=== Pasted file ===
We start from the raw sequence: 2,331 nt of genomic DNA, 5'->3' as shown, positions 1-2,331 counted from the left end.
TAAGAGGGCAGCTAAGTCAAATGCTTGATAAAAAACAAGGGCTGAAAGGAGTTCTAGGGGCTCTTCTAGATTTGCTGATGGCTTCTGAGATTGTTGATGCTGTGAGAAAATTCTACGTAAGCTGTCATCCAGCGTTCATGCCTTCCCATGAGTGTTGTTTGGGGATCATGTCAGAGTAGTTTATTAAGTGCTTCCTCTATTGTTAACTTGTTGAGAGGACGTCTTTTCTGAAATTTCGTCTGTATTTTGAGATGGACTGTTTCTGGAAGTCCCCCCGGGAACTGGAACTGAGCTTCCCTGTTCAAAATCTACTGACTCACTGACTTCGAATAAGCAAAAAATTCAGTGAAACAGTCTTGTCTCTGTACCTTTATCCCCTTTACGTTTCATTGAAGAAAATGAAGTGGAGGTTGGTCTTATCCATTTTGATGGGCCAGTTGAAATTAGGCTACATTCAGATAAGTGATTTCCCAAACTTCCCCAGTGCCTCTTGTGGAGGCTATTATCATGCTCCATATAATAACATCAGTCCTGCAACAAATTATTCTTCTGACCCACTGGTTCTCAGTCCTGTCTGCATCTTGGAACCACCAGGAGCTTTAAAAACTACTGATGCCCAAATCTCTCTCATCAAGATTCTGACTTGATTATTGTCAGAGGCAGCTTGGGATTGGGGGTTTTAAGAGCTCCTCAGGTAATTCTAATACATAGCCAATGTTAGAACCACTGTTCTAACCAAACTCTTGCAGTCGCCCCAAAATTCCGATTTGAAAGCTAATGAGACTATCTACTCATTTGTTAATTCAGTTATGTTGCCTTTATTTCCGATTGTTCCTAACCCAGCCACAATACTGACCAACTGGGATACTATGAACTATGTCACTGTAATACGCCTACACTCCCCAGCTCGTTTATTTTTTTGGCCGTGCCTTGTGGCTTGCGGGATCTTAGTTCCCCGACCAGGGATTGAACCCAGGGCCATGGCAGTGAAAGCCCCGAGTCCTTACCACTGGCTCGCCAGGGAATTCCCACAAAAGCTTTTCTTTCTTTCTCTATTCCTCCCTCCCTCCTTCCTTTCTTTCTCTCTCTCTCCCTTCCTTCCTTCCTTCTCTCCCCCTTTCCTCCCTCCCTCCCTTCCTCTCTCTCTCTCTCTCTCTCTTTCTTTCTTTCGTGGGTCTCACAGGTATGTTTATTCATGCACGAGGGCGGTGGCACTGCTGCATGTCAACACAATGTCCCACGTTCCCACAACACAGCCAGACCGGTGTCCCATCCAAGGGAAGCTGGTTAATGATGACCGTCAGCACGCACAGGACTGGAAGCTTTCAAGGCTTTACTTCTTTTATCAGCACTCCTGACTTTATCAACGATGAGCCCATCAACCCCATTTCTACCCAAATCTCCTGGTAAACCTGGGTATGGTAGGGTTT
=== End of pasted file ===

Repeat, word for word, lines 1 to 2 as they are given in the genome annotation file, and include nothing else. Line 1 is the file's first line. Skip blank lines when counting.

We start from the raw sequence: 2,331 nt of genomic DNA, 5'->3' as shown, positions 1-2,331 counted from the left end.
TAAGAGGGCAGCTAAGTCAAATGCTTGATAAAAAACAAGGGCTGAAAGGAGTTCTAGGGGCTCTTCTAGATTTGCTGATGGCTTCTGAGATTGTTGATGCTGTGAGAAAATTCTACGTAAGCTGTCATCCAGCGTTCATGCCTTCCCATGAGTGTTGTTTGGGGATCATGTCAGAGTAGTTTATTAAGTGCTTCCTCTATTGTTAACTTGTTGAGAGGACGTCTTTTCTGAAATTTCGTCTGTATTTTGAGATGGACTGTTTCTGGAAGTCCCCCCGGGAACTGGAACTGAGCTTCCCTGTTCAAAATCTACTGACTCACTGACTTCGAATAAGCAAAAAATTCAGTGAAACAGTCTTGTCTCTGTACCTTTATCCCCTTTACGTTTCATTGAAGAAAATGAAGTGGAGGTTGGTCTTATCCATTTTGATGGGCCAGTTGAAATTAGGCTACATTCAGATAAGTGATTTCCCAAACTTCCCCAGTGCCTCTTGTGGAGGCTATTATCATGCTCCATATAATAACATCAGTCCTGCAACAAATTATTCTTCTGACCCACTGGTTCTCAGTCCTGTCTGCATCTTGGAACCACCAGGAGCTTTAAAAACTACTGATGCCCAAATCTCTCTCATCAAGATTCTGACTTGATTATTGTCAGAGGCAGCTTGGGATTGGGGGTTTTAAGAGCTCCTCAGGTAATTCTAATACATAGCCAATGTTAGAACCACTGTTCTAACCAAACTCTTGCAGTCGCCCCAAAATTCCGATTTGAAAGCTAATGAGACTATCTACTCATTTGTTAATTCAGTTATGTTGCCTTTATTTCCGATTGTTCCTAACCCAGCCACAATACTGACCAACTGGGATACTATGAACTATGTCACTGTAATACGCCTACACTCCCCAGCTCGTTTATTTTTTTGGCCGTGCCTTGTGGCTTGCGGGATCTTAGTTCCCCGACCAGGGATTGAACCCAGGGCCATGGCAGTGAAAGCCCCGAGTCCTTACCACTGGCTCGCCAGGGAATTCCCACAAAAGCTTTTCTTTCTTTCTCTATTCCTCCCTCCCTCCTTCCTTTCTTTCTCTCTCTCTCCCTTCCTTCCTTCCTTCTCTCCCCCTTTCCTCCCTCCCTCCCTTCCTCTCTCTCTCTCTCTCTCTCTTTCTTTCTTTCGTGGGTCTCACAGGTATGTTTATTCATGCACGAGGGCGGTGGCACTGCTGCATGTCAACACAATGTCCCACGTTCCCACAACACAGCCAGACCGGTGTCCCATCCAAGGGAAGCTGGTTAATGATGACCGTCAGCACGCACAGGACTGGAAGCTTTCAAGGCTTTACTTCTTTTATCAGCACTCCTGACTTTATCAACGATGAGCCCATCAACCCCATTTCTACCCAAATCTCCTGGTAAACCTGGGTATGGTAGGGTTT